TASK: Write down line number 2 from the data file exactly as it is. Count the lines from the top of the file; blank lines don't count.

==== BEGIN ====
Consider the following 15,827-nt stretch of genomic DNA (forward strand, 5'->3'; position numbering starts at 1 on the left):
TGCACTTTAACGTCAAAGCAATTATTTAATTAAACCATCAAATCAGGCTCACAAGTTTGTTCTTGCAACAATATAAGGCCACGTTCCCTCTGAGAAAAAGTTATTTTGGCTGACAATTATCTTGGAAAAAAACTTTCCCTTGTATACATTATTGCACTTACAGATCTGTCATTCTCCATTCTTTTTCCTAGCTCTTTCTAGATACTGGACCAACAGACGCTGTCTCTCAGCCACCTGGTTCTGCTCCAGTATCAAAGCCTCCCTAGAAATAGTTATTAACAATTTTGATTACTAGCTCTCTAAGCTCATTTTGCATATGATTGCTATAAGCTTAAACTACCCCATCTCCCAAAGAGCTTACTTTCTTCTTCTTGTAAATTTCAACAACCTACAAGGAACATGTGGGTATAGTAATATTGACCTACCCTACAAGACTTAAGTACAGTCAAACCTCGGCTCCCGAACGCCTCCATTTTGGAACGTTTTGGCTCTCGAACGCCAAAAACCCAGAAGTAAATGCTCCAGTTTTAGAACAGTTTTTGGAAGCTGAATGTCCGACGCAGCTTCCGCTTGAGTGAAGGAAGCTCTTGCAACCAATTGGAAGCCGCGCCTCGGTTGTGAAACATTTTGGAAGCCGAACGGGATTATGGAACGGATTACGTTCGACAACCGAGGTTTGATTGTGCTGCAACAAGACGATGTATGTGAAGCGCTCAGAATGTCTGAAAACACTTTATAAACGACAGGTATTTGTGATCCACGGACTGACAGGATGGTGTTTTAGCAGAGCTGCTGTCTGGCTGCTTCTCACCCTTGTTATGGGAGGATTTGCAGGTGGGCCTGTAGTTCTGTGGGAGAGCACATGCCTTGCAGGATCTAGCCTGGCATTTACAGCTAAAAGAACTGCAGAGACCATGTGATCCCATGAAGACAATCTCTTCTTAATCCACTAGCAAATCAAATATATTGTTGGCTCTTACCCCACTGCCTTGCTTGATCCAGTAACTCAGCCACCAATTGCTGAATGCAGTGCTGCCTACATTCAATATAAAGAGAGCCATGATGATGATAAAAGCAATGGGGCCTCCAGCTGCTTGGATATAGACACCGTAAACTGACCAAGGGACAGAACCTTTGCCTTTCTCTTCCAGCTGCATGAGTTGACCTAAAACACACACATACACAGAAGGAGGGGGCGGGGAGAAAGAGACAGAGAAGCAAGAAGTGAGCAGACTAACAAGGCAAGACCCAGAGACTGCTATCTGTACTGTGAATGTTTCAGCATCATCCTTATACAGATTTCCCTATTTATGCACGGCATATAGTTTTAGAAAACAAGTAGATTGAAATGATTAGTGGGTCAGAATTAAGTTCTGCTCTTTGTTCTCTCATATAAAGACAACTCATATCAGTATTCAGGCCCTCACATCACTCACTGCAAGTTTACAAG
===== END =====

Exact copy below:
TGCACTTTAACGTCAAAGCAATTATTTAATTAAACCATCAAATCAGGCTCACAAGTTTGTTCTTGCAACAATATAAGGCCACGTTCCCTCTGAGAAAAAGTTATTTTGGCTGACAATTATCTTGGAAAAAAACTTTCCCTTGTATACATTATTGCACTTACAGATCTGTCATTCTCCATTCTTTTTCCTAGCTCTTTCTAGATACTGGACCAACAGACGCTGTCTCTCAGCCACCTGGTTCTGCTCCAGTATCAAAGCCTCCCTAGAAATAGTTATTAACAATTTTGATTACTAGCTCTCTAAGCTCATTTTGCATATGATTGCTATAAGCTTAAACTACCCCATCTCCCAAAGAGCTTACTTTCTTCTTCTTGTAAATTTCAACAACCTACAAGGAACATGTGGGTATAGTAATATTGACCTACCCTACAAGACTTAAGTACAGTCAAACCTCGGCTCCCGAACGCCTCCATTTTGGAACGTTTTGGCTCTCGAACGCCAAAAACCCAGAAGTAAATGCTCCAGTTTTAGAACAGTTTTTGGAAGCTGAATGTCCGACGCAGCTTCCGCTTGAGTGAAGGAAGCTCTTGCAACCAATTGGAAGCCGCGCCTCGGTTGTGAAACATTTTGGAAGCCGAACGGGATTATGGAACGGATTACGTTCGACAACCGAGGTTTGATTGTGCTGCAACAAGACGATGTATGTGAAGCGCTCAGAATGTCTGAAAACACTTTATAAACGACAGGTATTTGTGATCCACGGACTGACAGGATGGTGTTTTAGCAGAGCTGCTGTCTGGCTGCTTCTCACCCTTGTTATGGGAGGATTTGCAGGTGGGCCTGTAGTTCTGTGGGAGAGCACATGCCTTGCAGGATCTAGCCTGGCATTTACAGCTAAAAGAACTGCAGAGACCATGTGATCCCATGAAGACAATCTCTTCTTAATCCACTAGCAAATCAAATATATTGTTGGCTCTTACCCCACTGCCTTGCTTGATCCAGTAACTCAGCCACCAATTGCTGAATGCAGTGCTGCCTACATTCAATATAAAGAGAGCCATGATGATGATAAAAGCAATGGGGCCTCCAGCTGCTTGGATATAGACACCGTAAACTGACCAAGGGACAGAACCTTTGCCTTTCTCTTCCAGCTGCATGAGTTGACCTAAAACACACACATACACAGAAGGAGGGGGCGGGGAGAAAGAGACAGAGAAGCAAGAAGTGAGCAGACTAACAAGGCAAGACCCAGAGACTGCTATCTGTACTGTGAATGTTTCAGCATCATCCTTATACAGATTTCCCTATTTATGCACGGCATATAGTTTTAGAAAACAAGTAGATTGAAATGATTAGTGGGTCAGAATTAAGTTCTGCTCTTTGTTCTCTCATATAAAGACAACTCATATCAGTATTCAGGCCCTCACATCACTCACTGCAAGTTTACAAG